As a coach, I believe it is my responsibility to create an environment of trust where coachees feel comfortable being themselves, being open and vulnerable, and taking risks to understand what’s holding them back and creating space for growth.
A positive coaching relationship is essential for successful outcomes. What key ingredients create a high-quality coaching relationship? Is it common interests or likability? Or something more tangible?
Coaches who understand what’s involved in positive coach-coachee relationships are best-equipped to help guide others on a path towards growth and success.
Let’s explore some essential components that make up a strong relationship skill set for coaches:
- Trustworthiness: Good coaches build trust with their coachees. They respect them as people, maintain confidentiality, and communicate clearly. This creates a safe space for growth and change.
- Empathy: The best coaches are interested in their coachees and care about their feelings. They show this through both words and body language.
- Honesty: When coaches earn trust, they can share observations; successful coaches confidently engage in difficult conversations.
- Guidance: Through listening and asking questions, the best coaches guide their coachees toward making their own successful decisions.
- Respectability: Exemplary conduct goes a long way. Great coaches are professional and reliable. They’re confident, and humble.
- Integrity: Good coaches can help others improve because they’ve experienced growth in their own lives. They remain willing to change and develop.
- Reassure on confidentiality. Confidentiality must be discussed up front, then strictly adhered to. One breach can undo weeks and months of trust-building. Be a person who keeps things confidential.
- Build rapport through body language. Mirror your coachee’s style, using the same tone, posture but also key words. When naturally delivered, this technique helps put the coachee at ease.
- Be 100% mindful. During coaching sessions (not distracted) and not judgmental, even in the choice of questions. Listen actively and manage the little chatter in your brain.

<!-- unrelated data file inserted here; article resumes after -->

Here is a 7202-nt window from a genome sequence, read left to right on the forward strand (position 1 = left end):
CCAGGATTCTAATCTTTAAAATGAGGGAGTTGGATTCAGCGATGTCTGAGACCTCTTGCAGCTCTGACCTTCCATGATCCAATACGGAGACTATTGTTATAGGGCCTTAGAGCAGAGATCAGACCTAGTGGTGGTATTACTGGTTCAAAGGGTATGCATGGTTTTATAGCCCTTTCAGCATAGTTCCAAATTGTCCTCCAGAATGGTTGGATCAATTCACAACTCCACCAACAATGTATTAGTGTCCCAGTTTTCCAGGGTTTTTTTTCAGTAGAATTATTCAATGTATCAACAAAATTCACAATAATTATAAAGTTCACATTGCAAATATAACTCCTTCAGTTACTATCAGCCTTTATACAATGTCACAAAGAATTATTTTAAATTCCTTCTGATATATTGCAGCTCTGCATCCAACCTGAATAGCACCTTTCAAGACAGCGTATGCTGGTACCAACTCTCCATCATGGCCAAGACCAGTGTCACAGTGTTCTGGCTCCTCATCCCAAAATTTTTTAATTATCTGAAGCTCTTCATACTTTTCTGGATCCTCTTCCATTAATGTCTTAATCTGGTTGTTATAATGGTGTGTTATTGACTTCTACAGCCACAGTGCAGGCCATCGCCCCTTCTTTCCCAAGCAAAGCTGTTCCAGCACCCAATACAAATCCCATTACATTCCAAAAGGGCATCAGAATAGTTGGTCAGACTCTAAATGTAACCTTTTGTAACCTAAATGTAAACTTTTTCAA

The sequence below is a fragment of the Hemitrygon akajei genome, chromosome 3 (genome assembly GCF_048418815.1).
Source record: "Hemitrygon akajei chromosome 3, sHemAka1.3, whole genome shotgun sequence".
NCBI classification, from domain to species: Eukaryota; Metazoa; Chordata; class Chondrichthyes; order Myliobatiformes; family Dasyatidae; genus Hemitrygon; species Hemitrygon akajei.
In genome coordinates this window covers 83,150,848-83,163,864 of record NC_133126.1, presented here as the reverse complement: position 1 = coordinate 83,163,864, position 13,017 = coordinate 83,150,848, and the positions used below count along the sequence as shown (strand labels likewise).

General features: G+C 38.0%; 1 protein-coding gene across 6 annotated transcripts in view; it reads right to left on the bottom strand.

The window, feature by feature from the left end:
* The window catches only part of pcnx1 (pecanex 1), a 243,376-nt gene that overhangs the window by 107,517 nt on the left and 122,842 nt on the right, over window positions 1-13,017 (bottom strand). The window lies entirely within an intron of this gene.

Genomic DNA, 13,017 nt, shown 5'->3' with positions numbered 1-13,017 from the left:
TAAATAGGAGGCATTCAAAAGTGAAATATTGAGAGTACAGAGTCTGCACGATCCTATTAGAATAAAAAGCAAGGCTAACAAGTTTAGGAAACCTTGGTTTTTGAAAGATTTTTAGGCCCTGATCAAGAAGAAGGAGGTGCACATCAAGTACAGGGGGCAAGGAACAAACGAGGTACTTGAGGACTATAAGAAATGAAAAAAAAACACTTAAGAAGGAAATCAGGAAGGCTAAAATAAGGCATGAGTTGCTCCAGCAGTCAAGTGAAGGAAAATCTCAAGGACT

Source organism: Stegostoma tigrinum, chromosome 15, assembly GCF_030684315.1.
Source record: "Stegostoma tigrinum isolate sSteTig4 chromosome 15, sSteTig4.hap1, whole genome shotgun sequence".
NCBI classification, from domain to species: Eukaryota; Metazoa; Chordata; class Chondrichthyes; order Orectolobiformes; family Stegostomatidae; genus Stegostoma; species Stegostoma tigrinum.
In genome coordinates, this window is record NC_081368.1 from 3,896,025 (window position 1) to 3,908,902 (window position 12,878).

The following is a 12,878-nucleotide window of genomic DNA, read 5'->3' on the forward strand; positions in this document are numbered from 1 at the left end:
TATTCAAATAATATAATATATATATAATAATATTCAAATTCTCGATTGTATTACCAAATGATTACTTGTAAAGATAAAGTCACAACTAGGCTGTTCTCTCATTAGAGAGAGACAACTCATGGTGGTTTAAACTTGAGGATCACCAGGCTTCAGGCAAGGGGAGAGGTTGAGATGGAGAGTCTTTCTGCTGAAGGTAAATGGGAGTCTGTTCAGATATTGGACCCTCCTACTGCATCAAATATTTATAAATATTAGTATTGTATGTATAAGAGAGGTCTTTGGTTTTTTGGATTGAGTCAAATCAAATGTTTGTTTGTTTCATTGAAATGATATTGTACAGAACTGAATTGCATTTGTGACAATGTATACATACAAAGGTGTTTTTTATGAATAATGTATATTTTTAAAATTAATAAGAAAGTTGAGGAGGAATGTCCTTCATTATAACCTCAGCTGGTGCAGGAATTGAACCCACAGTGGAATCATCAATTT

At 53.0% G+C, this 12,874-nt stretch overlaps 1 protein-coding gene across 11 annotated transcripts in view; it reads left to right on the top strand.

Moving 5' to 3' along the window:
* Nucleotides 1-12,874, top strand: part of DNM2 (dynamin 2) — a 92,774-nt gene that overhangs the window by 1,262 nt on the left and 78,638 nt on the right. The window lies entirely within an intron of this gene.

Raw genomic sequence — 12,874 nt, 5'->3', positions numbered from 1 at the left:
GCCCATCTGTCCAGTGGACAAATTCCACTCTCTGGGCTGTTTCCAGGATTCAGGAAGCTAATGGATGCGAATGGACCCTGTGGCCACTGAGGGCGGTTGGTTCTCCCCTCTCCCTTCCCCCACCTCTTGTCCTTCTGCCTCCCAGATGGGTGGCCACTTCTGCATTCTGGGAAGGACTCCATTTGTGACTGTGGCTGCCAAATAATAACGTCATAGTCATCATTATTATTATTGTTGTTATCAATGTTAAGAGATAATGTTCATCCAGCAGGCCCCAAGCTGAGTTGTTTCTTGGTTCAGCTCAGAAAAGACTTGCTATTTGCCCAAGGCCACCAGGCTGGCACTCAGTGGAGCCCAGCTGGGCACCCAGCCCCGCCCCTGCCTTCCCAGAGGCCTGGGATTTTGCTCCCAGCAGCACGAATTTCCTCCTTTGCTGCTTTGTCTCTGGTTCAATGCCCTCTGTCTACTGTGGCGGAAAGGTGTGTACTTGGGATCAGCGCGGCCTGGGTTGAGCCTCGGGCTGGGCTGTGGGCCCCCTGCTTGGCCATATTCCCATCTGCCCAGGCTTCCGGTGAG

- Be reliable and accountable. Be true to your word and follow through with your action. It goes a long way when it comes to establishing trust in a relationship.
- Establish your credibility. Share your track record, mention credible sources and provide evidence to support your ideas. Your ability to draw on your experience and various resources will be vital to helping those you coach.
Putting These Skills to Work
Building strong relationships is critical to my coaching success and the success of the teachers that I coach. Leveraging these skills creates a safe and trusting space that gives the coachee the confidence to do new things and operate outside of their normal comfort zone.
Because rapport is the number one indicator of success in a coaching relationship, positive results are highly correlated with a coach’s level of proficiency in these six relationship management competencies.
Know that building relationships takes time, so it might not happen right away. Relationship building works both ways. Both you and the person you coach must be invested in developing the relationship and this might take some time. Continue to find ways to keep working on the relationship if it doesn’t happen right away.